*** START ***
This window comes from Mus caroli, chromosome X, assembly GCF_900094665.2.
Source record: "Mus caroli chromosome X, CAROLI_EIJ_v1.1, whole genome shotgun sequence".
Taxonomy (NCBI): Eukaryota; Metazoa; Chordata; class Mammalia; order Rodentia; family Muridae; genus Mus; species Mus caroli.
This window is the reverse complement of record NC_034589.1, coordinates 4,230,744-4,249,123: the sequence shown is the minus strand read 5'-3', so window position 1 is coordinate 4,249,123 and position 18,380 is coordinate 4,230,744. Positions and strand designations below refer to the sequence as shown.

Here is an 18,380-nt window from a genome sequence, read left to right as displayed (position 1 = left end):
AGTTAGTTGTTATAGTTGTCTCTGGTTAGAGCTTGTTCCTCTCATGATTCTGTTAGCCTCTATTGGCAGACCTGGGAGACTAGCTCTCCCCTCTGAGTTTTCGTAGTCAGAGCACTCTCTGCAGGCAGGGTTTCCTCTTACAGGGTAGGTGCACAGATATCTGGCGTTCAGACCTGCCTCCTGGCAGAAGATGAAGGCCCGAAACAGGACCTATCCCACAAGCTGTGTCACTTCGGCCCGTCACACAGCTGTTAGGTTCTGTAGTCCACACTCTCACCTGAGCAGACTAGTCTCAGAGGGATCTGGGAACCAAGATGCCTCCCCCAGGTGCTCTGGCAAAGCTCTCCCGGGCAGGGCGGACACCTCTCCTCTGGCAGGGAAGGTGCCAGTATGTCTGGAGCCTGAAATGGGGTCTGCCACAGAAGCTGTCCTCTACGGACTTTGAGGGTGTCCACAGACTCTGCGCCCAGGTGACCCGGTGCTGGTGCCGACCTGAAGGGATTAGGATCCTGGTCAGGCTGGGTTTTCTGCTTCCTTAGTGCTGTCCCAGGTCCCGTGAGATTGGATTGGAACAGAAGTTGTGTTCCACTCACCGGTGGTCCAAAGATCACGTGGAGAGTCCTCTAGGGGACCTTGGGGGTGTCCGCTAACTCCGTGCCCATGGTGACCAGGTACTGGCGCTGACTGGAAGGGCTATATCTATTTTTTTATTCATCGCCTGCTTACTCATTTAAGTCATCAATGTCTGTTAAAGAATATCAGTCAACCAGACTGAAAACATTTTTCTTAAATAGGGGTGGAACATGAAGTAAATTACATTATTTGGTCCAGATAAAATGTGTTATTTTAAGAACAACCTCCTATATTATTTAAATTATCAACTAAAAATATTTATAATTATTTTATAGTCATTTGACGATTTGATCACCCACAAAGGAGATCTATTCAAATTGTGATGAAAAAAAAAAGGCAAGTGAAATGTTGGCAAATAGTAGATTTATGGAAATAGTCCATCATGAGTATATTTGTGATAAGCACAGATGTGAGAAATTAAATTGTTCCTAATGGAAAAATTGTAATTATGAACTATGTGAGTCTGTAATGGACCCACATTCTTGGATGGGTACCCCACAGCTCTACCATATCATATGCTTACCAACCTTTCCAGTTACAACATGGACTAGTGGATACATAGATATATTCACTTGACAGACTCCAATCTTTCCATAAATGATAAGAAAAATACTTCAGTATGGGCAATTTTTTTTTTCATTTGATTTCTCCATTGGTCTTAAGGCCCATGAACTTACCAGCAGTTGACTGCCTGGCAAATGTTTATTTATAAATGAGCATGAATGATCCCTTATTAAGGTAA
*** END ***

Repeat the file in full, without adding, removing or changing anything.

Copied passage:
This window comes from Mus caroli, chromosome X, assembly GCF_900094665.2.
Source record: "Mus caroli chromosome X, CAROLI_EIJ_v1.1, whole genome shotgun sequence".
Taxonomy (NCBI): Eukaryota; Metazoa; Chordata; class Mammalia; order Rodentia; family Muridae; genus Mus; species Mus caroli.
This window is the reverse complement of record NC_034589.1, coordinates 4,230,744-4,249,123: the sequence shown is the minus strand read 5'-3', so window position 1 is coordinate 4,249,123 and position 18,380 is coordinate 4,230,744. Positions and strand designations below refer to the sequence as shown.

Here is an 18,380-nt window from a genome sequence, read left to right as displayed (position 1 = left end):
AGTTAGTTGTTATAGTTGTCTCTGGTTAGAGCTTGTTCCTCTCATGATTCTGTTAGCCTCTATTGGCAGACCTGGGAGACTAGCTCTCCCCTCTGAGTTTTCGTAGTCAGAGCACTCTCTGCAGGCAGGGTTTCCTCTTACAGGGTAGGTGCACAGATATCTGGCGTTCAGACCTGCCTCCTGGCAGAAGATGAAGGCCCGAAACAGGACCTATCCCACAAGCTGTGTCACTTCGGCCCGTCACACAGCTGTTAGGTTCTGTAGTCCACACTCTCACCTGAGCAGACTAGTCTCAGAGGGATCTGGGAACCAAGATGCCTCCCCCAGGTGCTCTGGCAAAGCTCTCCCGGGCAGGGCGGACACCTCTCCTCTGGCAGGGAAGGTGCCAGTATGTCTGGAGCCTGAAATGGGGTCTGCCACAGAAGCTGTCCTCTACGGACTTTGAGGGTGTCCACAGACTCTGCGCCCAGGTGACCCGGTGCTGGTGCCGACCTGAAGGGATTAGGATCCTGGTCAGGCTGGGTTTTCTGCTTCCTTAGTGCTGTCCCAGGTCCCGTGAGATTGGATTGGAACAGAAGTTGTGTTCCACTCACCGGTGGTCCAAAGATCACGTGGAGAGTCCTCTAGGGGACCTTGGGGGTGTCCGCTAACTCCGTGCCCATGGTGACCAGGTACTGGCGCTGACTGGAAGGGCTATATCTATTTTTTTATTCATCGCCTGCTTACTCATTTAAGTCATCAATGTCTGTTAAAGAATATCAGTCAACCAGACTGAAAACATTTTTCTTAAATAGGGGTGGAACATGAAGTAAATTACATTATTTGGTCCAGATAAAATGTGTTATTTTAAGAACAACCTCCTATATTATTTAAATTATCAACTAAAAATATTTATAATTATTTTATAGTCATTTGACGATTTGATCACCCACAAAGGAGATCTATTCAAATTGTGATGAAAAAAAAAAGGCAAGTGAAATGTTGGCAAATAGTAGATTTATGGAAATAGTCCATCATGAGTATATTTGTGATAAGCACAGATGTGAGAAATTAAATTGTTCCTAATGGAAAAATTGTAATTATGAACTATGTGAGTCTGTAATGGACCCACATTCTTGGATGGGTACCCCACAGCTCTACCATATCATATGCTTACCAACCTTTCCAGTTACAACATGGACTAGTGGATACATAGATATATTCACTTGACAGACTCCAATCTTTCCATAAATGATAAGAAAAATACTTCAGTATGGGCAATTTTTTTTTTCATTTGATTTCTCCATTGGTCTTAAGGCCCATGAACTTACCAGCAGTTGACTGCCTGGCAAATGTTTATTTATAAATGAGCATGAATGATCCCTTATTAAGGTAA